|Nutritional Guidelines (per serving)|
This flavorful fish marinade is perfection in not only how it tastes but also in how it works with the fish. The low acid level of the combination of ingredients will not cook the fish before it hits the grill so fish can sit in the marinade longer and take on more flavor. The combination of soy sauce and brown sugar gives it a teriyaki flavor and aids in caramelizing the surface of the fish.
- 1/2 cup dry white wine
- 1 small onion (finely chopped)
- 1/2 cup light soy sauce
- 1/4 cup water
- 1 clove garlic (minced)
- 2 tablespoons brown sugar
- 1/2 teaspoon black pepper
Combine all ingredients in a glass container. Ideally, this marinade should be made a few days in advance to allow the flavors to marry.
To use, place fish of choice in a resealable plastic bag and pour enough marinade over so it covers all of the flesh. Seal bag and marinate for 30 to 60 minutes.
Types of Fish to Use
With this marinade, you want to choose a meaty fish that can handle strongly flavored ingredients such as soy sauce, garlic, and brown sugar. Delicate fillets such as sole or flounder would not work as their mild taste and tender flesh would become overwhelmed by the marinade. The first fish we may think of to use here are salmon and tuna, as they take to Asian flavors very nicely; however, let's not forget about swordfish and mahi-mahi as well. Basically, any thick fleshed fish that will become enhanced by this marinade is a good choice. And don't forget about shrimp! This recipe would also be delicious as a marinade for grilled chicken.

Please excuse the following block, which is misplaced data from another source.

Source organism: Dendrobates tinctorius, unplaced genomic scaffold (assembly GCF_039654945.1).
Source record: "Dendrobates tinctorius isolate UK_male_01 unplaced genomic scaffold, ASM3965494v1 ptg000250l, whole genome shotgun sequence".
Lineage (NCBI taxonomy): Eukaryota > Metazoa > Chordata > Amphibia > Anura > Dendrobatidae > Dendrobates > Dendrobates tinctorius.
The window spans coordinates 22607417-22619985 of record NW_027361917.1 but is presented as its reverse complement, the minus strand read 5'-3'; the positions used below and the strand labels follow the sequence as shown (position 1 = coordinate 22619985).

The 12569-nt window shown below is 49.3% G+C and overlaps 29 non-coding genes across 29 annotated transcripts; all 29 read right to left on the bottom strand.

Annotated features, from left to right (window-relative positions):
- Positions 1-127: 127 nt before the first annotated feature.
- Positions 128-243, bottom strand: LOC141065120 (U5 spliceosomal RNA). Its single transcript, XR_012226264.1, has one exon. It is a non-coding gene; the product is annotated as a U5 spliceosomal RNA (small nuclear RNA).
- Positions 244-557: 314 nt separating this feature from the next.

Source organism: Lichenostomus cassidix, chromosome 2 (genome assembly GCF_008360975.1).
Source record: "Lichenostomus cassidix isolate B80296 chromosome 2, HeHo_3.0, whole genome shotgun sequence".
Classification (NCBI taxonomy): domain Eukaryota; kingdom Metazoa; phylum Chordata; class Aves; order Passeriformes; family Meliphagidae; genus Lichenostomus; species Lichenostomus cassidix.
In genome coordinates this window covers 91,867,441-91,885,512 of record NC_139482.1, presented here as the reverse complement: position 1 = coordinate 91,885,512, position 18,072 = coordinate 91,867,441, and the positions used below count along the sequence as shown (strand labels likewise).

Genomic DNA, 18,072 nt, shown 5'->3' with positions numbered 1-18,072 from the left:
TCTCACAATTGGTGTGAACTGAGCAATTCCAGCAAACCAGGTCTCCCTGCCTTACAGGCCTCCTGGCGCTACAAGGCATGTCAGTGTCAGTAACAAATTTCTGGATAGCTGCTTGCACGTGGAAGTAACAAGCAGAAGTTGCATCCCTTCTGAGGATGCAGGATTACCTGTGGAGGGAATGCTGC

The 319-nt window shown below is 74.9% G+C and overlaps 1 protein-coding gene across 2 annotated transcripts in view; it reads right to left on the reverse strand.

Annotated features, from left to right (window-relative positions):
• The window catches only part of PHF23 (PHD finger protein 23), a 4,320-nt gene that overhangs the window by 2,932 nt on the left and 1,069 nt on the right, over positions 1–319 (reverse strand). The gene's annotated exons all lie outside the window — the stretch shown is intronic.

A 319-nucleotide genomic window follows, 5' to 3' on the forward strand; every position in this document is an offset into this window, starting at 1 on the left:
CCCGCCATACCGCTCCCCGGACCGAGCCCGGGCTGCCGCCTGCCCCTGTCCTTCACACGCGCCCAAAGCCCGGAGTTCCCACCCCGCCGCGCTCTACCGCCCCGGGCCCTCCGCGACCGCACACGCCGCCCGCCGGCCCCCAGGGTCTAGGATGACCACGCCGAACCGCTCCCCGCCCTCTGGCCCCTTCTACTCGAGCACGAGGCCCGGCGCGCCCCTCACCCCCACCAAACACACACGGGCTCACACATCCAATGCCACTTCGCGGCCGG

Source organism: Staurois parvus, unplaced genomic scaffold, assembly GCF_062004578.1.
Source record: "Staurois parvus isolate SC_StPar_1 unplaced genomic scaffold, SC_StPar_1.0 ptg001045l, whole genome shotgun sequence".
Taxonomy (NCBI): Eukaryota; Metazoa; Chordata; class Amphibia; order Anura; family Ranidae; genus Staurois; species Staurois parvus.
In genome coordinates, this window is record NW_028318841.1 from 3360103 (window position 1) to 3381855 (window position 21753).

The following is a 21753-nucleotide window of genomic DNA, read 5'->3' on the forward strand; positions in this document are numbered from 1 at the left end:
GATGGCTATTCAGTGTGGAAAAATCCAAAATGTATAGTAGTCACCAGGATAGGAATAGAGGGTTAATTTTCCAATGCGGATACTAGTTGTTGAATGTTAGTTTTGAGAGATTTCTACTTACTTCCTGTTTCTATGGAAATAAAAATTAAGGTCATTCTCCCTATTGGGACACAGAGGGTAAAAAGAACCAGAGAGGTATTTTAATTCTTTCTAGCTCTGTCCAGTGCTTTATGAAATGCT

Tips for Marinating Fish
Although many types of fish are wonderful with just a coating of oil before being cooked, a marinade is a great way to add flavor, keep the fish moist, and prevent it from sticking to the grill. However, whereas beef, especially tough cuts, benefit from long marinating times (often overnight), fish is a different story. Fish is naturally tender and therefore doesn't need a liquid to break down any fibers and tenderize the flesh. In addition, it does not take very long for the flavors of the marinade to infuse the fish; the firmest fish steaks need to sit in the mixture 1 to 2 hours while most other types of fish only require 30 minutes.
But be careful—marinating the fish too long can have a negative effect on the finished dish. If there is a high amount of acid in the marinade, such as citrus juice or vinegar, the acid can actually begin to cook the fish, rendering it dry and overdone once cooked.